Archaeologists from Egypt and Germany have found parts of a massive eight-metre statue submerged in water in a Cairo slum that they say probably depicts Pharaoh Ramses II, who ruled Egypt more than 3000 years ago.
The discovery, hailed by the Antiquities Ministry as one of the most important ever, was made near the ruins of Ramses II’s temple in the ancient city of Heliopolis, located in the eastern part of modern-day Cairo.
Egyptian workers lift parts of the statue with an excavator.
“Last Tuesday they called me to announce the big discovery of a colossus of a king, most probably Ramses II, made out of quartzite,” Antiquities Minister Khaled al-Anani said at the site of the statue’s unveiling on Thursday.
The most powerful and celebrated ruler of ancient Egypt, the pharaoh also known as Ramses the Great was the third of the 19th dynasty of Egypt and ruled from 1279 to 1213 BC.
“We found the bust of the statue and the lower part of the head and now we removed the head and we found the crown and the right ear and a fragment of the right eye,” Anani said.
On Thursday, archaeologists, officials, local residents, and members of the news media looked on as a massive forklift pulled the statue’s head out of the water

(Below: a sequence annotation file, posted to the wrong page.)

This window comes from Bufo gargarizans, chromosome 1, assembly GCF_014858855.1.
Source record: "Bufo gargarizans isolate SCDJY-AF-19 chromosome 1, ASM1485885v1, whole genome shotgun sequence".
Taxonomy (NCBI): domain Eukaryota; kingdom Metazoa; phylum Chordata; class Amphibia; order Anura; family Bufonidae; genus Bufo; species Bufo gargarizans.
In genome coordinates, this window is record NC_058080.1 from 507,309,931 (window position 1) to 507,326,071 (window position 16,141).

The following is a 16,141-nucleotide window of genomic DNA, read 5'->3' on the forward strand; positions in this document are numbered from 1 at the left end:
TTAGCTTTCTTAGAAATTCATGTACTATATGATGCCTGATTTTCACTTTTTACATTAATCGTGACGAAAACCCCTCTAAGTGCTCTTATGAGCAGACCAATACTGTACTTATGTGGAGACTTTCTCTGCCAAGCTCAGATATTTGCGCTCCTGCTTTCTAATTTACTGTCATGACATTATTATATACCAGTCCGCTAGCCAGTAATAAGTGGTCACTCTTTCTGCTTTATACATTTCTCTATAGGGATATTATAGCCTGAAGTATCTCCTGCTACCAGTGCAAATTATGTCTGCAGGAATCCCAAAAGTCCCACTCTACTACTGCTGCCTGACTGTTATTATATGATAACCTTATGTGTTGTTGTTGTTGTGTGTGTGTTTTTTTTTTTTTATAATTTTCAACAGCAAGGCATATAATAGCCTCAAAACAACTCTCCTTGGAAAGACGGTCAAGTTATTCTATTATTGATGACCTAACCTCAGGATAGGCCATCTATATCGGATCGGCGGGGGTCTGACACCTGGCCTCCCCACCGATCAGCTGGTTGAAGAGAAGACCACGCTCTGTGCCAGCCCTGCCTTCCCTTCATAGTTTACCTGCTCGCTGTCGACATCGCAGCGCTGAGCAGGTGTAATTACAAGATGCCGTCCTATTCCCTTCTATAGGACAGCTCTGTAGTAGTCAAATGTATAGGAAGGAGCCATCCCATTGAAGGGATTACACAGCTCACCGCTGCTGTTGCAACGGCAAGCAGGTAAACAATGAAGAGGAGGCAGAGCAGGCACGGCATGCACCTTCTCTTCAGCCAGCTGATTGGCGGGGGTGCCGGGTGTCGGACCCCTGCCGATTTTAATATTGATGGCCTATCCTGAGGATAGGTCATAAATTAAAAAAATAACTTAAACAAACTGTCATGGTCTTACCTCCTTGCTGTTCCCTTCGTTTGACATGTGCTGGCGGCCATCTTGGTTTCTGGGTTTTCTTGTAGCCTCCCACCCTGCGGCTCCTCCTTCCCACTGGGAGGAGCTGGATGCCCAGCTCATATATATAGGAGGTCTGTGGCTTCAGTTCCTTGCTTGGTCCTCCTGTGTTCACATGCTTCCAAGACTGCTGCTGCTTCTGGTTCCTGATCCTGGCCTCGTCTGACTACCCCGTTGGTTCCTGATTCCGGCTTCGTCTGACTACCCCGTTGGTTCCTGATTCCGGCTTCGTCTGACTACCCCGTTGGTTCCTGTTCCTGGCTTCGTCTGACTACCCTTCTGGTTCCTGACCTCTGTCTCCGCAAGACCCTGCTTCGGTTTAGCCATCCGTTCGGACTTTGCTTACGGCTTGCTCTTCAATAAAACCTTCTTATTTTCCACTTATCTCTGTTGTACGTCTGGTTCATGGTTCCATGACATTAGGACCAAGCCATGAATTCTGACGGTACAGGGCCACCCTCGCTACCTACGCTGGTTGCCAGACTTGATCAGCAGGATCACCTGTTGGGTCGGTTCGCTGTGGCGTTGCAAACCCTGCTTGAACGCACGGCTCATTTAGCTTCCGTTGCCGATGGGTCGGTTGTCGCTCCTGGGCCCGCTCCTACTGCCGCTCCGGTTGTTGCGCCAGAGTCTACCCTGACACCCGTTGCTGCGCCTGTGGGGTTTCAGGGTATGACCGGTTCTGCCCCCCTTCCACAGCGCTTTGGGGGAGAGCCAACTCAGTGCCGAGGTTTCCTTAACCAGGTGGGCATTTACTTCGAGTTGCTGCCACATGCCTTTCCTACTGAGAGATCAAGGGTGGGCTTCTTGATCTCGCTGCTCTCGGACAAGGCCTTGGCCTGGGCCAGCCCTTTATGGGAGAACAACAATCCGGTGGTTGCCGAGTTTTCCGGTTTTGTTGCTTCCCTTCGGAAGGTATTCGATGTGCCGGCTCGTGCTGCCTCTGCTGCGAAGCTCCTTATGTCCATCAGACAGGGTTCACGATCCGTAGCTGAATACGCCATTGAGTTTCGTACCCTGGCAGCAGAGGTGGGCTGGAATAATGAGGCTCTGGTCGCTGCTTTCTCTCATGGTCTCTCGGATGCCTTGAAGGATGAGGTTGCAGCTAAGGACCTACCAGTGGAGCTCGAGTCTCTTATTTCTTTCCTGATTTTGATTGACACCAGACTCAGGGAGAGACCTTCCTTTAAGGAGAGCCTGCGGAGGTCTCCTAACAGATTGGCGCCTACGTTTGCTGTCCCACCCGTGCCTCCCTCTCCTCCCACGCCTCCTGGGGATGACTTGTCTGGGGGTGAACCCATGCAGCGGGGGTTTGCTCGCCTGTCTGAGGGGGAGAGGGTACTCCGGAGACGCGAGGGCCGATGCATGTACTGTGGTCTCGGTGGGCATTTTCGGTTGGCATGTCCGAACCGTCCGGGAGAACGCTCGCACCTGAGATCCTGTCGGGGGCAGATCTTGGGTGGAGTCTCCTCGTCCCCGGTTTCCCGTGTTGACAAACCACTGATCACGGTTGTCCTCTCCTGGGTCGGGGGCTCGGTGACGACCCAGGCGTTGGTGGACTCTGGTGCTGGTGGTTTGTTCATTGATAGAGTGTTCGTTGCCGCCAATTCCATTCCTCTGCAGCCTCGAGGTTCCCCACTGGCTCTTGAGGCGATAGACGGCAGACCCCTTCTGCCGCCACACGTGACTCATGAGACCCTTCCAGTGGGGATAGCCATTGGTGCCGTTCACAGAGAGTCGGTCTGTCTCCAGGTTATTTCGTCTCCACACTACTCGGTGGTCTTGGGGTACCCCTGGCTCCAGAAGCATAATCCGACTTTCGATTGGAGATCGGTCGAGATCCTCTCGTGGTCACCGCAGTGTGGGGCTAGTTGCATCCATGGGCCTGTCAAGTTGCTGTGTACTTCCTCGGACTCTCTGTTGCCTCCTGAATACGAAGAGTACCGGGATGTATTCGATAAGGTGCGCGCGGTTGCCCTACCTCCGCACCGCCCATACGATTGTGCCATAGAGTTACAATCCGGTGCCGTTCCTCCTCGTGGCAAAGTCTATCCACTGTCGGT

The joint Egyptian-German expedition also found the upper part of a life-sized limestone statue of Pharaoh Seti II, Ramses II’s grandson, that is 80 centimetres long.
The sun temple in Heliopolis was founded by Ramses II, lending weight to the likelihood the statue is of him, archaeologists say.
It was one of the largest temples in Egypt, almost double the size of Luxor’s Karnak, but was destroyed in Greco-Roman times. Many of its obelisks were moved to Alexandria or to Europe and stones from the site were looted and used for building as Cairo developed.
Experts will now attempt to extract the remaining pieces of both statues before restoring them. If they are successful and the colossus is proven to depict Ramses II, it will be moved to the entrance of the Grand Egyptian Museum, set to open in 2018.
The discovery was made in the working class area of Matariya, among unfinished buildings and mud roads.
Dietrich Raue, head of the expedition’s German team, said that ancient Egyptians believed Heliopolis was where the sun god lives, meaning it was off-limits for any royal residences.
“The sun god created the world in Heliopolis, in Matariya. That’s what I always tell the people here when they say, ‘Is there anything important?’
“According to the pharaonic belief, the world was created in Matariya,” Raue said.
“That means everything had to be built here. Statues, temples, obelisks, everything. But … the king never lived in Matariya, because it was the sun god living here.”
The find could be a boon for Egypt’s tourism industry, which has suffered many setbacks since the uprising that toppled Hosni Mubarak in 2011 but remains a vital source of foreign currency.